The TALE: Tehachapi Art, Literature and Entertainment
January 11, 2023
Do you dream? Do you have a dream? These are actually two separate things. Some nights we have dreams and wake to remember them. They can be happy, sad, scary and dark or full of light and love.
Consciously, awake, we can also dream. We can dream of a better life, dream of finding love and happiness, dream of winning the lottery or an Olympic gold medal. Those dreams are purposeful hopes, building our desires like Lego bricks with layers of possibilities. The more plausible the hope, the more motivated the desire dreams can be created into reality.
Martin Luther King, Jr. didn't have an actual dream. But he had both a hope and desire for his children to be able to live equally in this world. He spent his life building layer after layer of pathways toward equal freedoms for all and he invited others to join him to bring these hopes into reality. During the month of January, Martin Luther King, Jr. and his dreams are remembered, honored and celebrated.
Did you know that some well known authors actually dreamed their story lines before writing their books down? E.B. White described the idea of Stuart Little coming to him in a dream while sleeping on a train in 1926. It must have stayed with him, as his book on the little mouse named Stuart was not published until 1945. Now considered a beloved children's classic, Stuart goes on a great adventure in search of his missing friend Margalo. The world is a big scary place, but friendship becomes more important than fear.
Mary Shelley ("Frankenstein"), Stephanie Meyer ("Twilight") and Colson Whitehead ("Zone One") had nightmares of monsters, vampires and zombies. What a night they must have had! But they managed to sort out their fears, or perhaps were drawn to them, and carve out some of our most engaging horror stories to date. Who doesn't sometimes want to be scared by the things that go bump in the night?
William Styron actually incorporated his dreams into the story line of "Sophie's Choice" as a tool to make his character face the most horrendous choice any person could make. "Sophie's Choice" becomes a story within a story as characters are led through the harsh realities that was the Holocaust. Readers are led to crawl around inside the thoughts and dreams of others, in an attempt of bringing light to darkness. It is questionable what success these characters manage. Such dreams created within absolute darkness are hard to shake.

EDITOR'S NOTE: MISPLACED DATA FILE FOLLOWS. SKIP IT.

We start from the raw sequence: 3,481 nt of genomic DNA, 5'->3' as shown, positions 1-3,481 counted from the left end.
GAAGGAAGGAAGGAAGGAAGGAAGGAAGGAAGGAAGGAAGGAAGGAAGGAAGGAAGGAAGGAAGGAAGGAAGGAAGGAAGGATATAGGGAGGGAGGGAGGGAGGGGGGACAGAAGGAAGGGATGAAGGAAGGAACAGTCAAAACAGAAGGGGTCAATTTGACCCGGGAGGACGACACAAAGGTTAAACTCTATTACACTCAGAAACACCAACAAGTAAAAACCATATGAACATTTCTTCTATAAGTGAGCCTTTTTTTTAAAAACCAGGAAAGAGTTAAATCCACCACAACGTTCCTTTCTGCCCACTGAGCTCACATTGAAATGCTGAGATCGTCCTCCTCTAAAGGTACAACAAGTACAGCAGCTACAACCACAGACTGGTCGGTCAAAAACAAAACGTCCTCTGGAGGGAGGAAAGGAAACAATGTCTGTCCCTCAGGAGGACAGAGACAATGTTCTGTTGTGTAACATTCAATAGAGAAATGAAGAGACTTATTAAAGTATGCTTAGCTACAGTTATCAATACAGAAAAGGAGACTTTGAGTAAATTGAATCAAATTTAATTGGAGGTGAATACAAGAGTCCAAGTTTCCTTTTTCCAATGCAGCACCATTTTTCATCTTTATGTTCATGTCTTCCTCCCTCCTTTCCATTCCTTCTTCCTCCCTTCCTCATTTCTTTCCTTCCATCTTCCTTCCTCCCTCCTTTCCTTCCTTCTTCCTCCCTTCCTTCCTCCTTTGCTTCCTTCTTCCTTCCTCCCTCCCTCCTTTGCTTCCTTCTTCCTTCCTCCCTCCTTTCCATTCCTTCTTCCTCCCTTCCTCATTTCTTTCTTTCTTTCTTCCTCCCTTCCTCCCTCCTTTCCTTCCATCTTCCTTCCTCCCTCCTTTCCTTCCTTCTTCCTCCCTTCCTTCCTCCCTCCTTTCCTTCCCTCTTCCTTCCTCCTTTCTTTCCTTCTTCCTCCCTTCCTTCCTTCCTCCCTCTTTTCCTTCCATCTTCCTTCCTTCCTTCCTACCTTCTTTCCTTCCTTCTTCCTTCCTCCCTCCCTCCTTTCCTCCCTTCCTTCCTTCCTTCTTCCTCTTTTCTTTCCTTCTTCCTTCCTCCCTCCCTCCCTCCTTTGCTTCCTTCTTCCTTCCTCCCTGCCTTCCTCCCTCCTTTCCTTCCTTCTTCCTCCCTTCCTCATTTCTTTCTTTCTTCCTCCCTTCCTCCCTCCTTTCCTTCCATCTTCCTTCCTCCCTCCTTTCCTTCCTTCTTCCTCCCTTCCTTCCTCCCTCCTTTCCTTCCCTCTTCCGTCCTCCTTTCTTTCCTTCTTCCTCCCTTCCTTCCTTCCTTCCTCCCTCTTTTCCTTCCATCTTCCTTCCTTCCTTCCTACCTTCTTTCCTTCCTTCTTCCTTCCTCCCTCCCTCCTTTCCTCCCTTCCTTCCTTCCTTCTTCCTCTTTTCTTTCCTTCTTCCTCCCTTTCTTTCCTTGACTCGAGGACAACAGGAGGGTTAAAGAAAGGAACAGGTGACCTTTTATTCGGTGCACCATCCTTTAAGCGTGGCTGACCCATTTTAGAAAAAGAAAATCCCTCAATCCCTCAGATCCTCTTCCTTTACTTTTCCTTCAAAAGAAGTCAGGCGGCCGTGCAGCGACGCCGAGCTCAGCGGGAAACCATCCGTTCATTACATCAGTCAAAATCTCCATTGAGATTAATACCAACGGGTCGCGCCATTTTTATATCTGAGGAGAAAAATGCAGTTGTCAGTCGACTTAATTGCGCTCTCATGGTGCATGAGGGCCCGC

From a more peaceful time, Linda Lee Ratto offers, "Where Dreams Come True." In Amish society, Sarah Miles starts her first day of school. The reader is taken to this simpler time, a slower paced life within a tight knit community. Sarah confronts her world, much like our own, where the disabled struggle to create an independence for themselves. She has hopes and dreams that she brings to her family, her community and the reader. If you are ready to leave the nightmares of zombies, vampires, walking dead and horrors of the Holocaust, enjoy this gem of a book, published in 2004 but still vitally poignant and relevant today.
Which brings me back to Martin Luther King, Jr. and his dreams. King was an American Baptist minister. He was also an activist who walked straight into the controversies of the day, which included racism. The Civil Rights Movement revolved around him and his peace marches. He knew the dangers he was facing, from those who were not willing to concede freedoms to all men, but holding them for a smaller segment of society. King lived the nightmare of those times with grace, his wish being to bring about equality peacefully. He gave up his life for his dream.
We are all confronted with nightmares from time to time, and a world that sometimes is filled with more darkness than light. Fortunately it is not always life threatening, at least in reality. But choices are still very much found on a path full of rubble and debris. Our choices reflect where we find ourselves in difficult circumstances, what we are willing to accept and what we are willing to stand up to and fight for, in order to reach the destiny of our own desires.
Some people dream within realities, some dream in fantasies. King worked in a very real world, to bring a better life to his children and to every child. In our reality, the life we all live evolves through our own making. Our choices make us who we are in all the worlds created around us. Possibilities abound, most being better than fantasies if we are brave enough. Relinquish fears. Dream big!
*Midge Lyn'dee is a fictional character used for the purpose of entertainment though the reviews are real and sincere.